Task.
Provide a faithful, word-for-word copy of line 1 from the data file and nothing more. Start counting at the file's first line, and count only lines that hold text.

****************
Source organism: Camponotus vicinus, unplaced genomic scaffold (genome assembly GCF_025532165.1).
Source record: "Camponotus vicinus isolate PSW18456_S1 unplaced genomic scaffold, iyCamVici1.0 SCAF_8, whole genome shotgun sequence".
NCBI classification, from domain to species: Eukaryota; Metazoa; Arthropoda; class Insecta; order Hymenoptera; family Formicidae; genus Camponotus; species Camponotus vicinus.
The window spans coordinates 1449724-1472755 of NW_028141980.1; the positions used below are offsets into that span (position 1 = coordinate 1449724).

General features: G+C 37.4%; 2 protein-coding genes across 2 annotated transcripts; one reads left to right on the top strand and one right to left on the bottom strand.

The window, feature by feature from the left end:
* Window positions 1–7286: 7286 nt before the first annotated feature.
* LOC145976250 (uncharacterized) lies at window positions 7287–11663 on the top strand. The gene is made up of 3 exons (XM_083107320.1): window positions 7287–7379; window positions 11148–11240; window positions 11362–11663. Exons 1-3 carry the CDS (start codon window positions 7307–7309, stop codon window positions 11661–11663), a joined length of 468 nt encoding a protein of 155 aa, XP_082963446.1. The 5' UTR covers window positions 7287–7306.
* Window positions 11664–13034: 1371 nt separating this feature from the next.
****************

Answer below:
Source organism: Camponotus vicinus, unplaced genomic scaffold (genome assembly GCF_025532165.1).